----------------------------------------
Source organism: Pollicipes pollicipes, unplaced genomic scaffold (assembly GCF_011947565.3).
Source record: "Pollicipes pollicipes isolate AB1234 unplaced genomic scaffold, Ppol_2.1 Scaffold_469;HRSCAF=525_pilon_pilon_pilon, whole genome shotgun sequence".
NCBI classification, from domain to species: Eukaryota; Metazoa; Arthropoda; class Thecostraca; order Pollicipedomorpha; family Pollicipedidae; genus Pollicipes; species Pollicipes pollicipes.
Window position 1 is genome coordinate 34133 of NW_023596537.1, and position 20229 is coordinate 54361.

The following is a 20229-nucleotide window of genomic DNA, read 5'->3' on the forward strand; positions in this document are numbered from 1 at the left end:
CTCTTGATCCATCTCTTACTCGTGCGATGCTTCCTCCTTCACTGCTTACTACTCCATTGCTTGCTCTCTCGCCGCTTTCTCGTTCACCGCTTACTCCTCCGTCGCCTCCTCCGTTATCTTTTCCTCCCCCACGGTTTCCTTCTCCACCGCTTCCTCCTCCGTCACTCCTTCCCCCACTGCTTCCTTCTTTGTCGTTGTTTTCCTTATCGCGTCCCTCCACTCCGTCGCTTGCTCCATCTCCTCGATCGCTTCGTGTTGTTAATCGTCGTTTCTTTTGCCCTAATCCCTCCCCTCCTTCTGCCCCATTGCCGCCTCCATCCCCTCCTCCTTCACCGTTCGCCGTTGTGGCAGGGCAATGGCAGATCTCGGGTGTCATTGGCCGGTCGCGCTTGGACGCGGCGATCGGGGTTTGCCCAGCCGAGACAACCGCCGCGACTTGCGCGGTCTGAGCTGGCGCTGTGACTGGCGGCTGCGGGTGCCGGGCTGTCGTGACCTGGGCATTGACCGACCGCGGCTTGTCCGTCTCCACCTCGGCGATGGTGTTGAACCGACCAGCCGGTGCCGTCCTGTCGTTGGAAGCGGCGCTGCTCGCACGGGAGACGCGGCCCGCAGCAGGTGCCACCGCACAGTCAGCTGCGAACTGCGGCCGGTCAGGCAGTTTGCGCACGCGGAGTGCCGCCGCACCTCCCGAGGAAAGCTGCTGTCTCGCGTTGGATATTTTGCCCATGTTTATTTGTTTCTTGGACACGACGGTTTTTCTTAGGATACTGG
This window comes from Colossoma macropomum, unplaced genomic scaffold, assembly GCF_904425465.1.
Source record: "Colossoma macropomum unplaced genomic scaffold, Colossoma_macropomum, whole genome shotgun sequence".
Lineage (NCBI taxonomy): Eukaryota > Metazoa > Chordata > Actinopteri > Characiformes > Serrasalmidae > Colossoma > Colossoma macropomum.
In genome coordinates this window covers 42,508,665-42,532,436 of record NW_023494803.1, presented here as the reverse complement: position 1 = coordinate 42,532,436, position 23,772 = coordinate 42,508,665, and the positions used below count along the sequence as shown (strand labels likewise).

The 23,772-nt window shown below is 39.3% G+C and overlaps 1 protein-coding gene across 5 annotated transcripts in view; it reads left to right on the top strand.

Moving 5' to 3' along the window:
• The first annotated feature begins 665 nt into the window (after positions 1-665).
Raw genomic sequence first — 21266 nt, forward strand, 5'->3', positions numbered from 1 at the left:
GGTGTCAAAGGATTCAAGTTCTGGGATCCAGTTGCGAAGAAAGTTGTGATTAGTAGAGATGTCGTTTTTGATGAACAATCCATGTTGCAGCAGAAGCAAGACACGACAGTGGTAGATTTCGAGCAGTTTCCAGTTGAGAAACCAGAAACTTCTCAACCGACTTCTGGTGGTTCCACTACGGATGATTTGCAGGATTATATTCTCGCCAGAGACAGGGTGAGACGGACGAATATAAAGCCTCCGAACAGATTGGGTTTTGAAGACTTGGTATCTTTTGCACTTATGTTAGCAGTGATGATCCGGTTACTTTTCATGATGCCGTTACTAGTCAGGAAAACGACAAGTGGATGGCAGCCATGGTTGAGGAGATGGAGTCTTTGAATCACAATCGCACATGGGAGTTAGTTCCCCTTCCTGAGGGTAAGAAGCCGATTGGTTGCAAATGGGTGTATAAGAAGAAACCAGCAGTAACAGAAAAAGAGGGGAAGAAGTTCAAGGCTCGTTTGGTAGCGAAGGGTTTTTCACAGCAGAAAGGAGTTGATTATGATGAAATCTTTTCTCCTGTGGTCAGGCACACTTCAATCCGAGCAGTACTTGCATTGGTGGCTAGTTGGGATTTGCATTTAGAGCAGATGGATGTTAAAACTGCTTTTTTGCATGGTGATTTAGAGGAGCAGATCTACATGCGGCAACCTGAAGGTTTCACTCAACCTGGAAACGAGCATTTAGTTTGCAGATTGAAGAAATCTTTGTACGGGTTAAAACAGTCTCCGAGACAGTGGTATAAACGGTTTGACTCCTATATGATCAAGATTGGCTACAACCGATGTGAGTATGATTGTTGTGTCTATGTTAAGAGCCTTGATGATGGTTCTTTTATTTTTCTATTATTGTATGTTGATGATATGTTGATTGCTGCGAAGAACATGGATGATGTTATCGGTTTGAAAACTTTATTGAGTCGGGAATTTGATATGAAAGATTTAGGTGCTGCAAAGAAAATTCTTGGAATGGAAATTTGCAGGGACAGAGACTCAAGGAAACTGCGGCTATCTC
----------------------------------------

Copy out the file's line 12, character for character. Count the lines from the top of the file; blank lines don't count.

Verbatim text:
Moving 5' to 3' along the window: